By Dominic O’Brien
release of Paul W.S Anderson’s fourth sequel to the Resident Evil film
franchise (available on DVD and Blu-ray NOW) Dominic O’Brien looks at the
series so far.
From its days as a lauded survival horror gaming
experience, Shinji Mikami’s Resident
Evil (or Bio Hazard as it is called
in Japan) always contained the fundamental basics to be a terrifying horror
film. Everything from the creaking door cut-scenes, through to the original’s
dark mansion setting was a perfected nightmare for horror fans.
After a troubled development that saw zombie maestro George R Romero being kicked off the
project (due to his gory vision), the first feature was finally released in the
summer of 2002. Directed by British B-Movie director Paul Anderson (the W.S was
to come later), the story deviated drastically from the original games by
introducing a new protagonist, Alice.
It was clear that fans of the gaming series found it
to be anything but a faithful Resident Evil adaptation. Gone were the main
characters, Chis Redfield and Jill Valentine, although structurally it was very
similar to a game, with characters progressing to different levels of the
mansion complex and defeating monsters in boss battles.
While many fans felt that the film didn’t capture the
tension and atmosphere of the gameworld, the film has since gone on to be
something of a guilty pleasure movie and although it’s far from perfect, the
first Resident Evil does contain many enjoyable moments. The laser room
sequence (punctuated by Marilyn Manson’s
ear splitting score) is a gory treat and one that would later be included into
the game series itself. While the zombie dog showdown and the underground train
finale are rousing moments that give a knowing wink to gamers.
Resident Evil was also one of the first zombie films
to be released since Romero’s own Day Of
The Dead in 1985. For that
alone it deserves some kudos as it paved the way for zombies to shuffle into
the new millennium.
A sequel, Resident
Evil: Apocalypse, appeared in 2004, continuing the adventures of Alice (in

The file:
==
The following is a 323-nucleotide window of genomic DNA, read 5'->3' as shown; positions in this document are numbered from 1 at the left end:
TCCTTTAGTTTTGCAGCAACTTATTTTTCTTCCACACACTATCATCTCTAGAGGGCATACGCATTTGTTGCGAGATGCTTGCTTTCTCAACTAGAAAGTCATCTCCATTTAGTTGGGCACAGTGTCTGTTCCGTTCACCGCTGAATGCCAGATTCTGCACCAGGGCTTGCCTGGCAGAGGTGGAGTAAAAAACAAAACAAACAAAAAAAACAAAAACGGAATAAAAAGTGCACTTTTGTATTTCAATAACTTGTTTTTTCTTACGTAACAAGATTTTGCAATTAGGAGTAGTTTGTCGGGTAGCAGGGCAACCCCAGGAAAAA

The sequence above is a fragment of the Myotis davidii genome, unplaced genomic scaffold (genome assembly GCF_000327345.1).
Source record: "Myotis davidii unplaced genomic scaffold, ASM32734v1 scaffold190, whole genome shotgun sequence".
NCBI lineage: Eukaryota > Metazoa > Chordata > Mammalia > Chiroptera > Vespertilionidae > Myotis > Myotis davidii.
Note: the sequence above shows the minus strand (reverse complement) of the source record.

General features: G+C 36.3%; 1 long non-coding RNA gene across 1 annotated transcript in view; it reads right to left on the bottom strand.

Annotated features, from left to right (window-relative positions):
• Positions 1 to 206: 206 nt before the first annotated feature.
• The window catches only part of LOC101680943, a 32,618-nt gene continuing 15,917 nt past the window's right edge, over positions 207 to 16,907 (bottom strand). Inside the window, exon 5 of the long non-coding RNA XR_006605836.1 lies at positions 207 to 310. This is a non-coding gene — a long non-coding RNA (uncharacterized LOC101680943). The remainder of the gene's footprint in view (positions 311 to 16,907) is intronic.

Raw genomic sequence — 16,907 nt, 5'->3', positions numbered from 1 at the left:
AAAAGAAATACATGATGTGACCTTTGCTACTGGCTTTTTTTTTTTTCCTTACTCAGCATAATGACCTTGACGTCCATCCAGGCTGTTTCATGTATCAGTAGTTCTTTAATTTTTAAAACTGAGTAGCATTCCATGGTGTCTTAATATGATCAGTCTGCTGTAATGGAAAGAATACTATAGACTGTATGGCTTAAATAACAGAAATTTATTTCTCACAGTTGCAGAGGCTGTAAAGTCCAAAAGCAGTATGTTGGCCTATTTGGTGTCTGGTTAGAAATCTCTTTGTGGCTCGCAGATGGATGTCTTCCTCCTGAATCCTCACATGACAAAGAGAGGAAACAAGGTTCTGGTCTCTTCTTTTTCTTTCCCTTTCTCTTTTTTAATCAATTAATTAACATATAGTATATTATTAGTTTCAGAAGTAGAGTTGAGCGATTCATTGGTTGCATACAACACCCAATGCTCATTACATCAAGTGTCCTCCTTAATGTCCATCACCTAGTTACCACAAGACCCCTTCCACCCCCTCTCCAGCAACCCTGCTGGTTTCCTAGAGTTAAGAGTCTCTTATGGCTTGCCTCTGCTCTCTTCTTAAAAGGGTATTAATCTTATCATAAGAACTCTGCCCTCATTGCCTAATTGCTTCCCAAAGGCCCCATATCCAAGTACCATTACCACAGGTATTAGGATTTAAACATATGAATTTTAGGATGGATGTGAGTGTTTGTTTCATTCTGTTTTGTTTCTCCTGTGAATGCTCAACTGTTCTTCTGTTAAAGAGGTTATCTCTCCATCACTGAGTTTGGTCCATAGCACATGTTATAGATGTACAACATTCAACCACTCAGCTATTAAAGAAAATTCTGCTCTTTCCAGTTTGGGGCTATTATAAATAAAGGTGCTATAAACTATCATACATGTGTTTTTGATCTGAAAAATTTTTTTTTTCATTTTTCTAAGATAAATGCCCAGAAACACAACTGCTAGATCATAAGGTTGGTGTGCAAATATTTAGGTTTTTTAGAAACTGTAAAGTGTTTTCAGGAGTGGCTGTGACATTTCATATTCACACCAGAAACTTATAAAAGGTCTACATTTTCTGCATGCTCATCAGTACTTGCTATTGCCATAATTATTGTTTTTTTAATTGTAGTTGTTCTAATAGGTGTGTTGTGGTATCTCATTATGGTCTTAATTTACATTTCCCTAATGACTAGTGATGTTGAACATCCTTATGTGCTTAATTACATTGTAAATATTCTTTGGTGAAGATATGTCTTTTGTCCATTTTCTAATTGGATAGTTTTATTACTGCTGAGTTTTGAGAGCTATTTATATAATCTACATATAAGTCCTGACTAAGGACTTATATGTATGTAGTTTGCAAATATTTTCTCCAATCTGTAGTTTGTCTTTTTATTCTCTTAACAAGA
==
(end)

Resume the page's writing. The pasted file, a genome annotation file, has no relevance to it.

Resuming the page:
zombieland). With this sequel, Anderson stepped down as director and turned the
reins over to Alexander Witt. This
time around, the fans’ pleas for a more game-like film experience were listened
to, along with the inclusion of narrative elements from the third game. There
were also a lot more zombies and genetically engineered creatures, within a
setting that gamers were more familiar with (in this case the infamous Raccoon
City from the game).
2004 also saw Capcom
release the critically acclaimed Resident
Evil 4, but something was decidedly different about this new game. Resident
Evil 4 was a more action-orientated experience, compared to the previous
survival horror games. Gone were the zombies and creaking doors, and what fans
got was much closer to the look and feel of the films.
While the games became more and more filmic, the
films continued to plough their own path. In fact, Resident Evil: Extinction, Resident Evil: Afterlife and Resident Evil: Retribution have seen an
even more significant departure from the films’ roots to the point where we now
have two separate but linked Resident Evil worlds – the games and the films.
For the franchise, it’s been a profitable template.
So profitable that more and more video game adaptations began to hit the market
hot on Resident Evil’s heels. Games like Hitman,
Silent Hill (a rare diamond in the rough), Doom and Dead Or Alive
to name just a few. Oddly, although the film community at large continues to
despise such adaptations, the ‘trend’ for live action films based on games is
stronger than ever and looks set to continue like the slobbering undead beast
it is. Fingers crossed that the future brings brighter adaptations for gamers
and film fans alike.
Evil: Retribution is out now on Blu-ray and DVD on 28th January.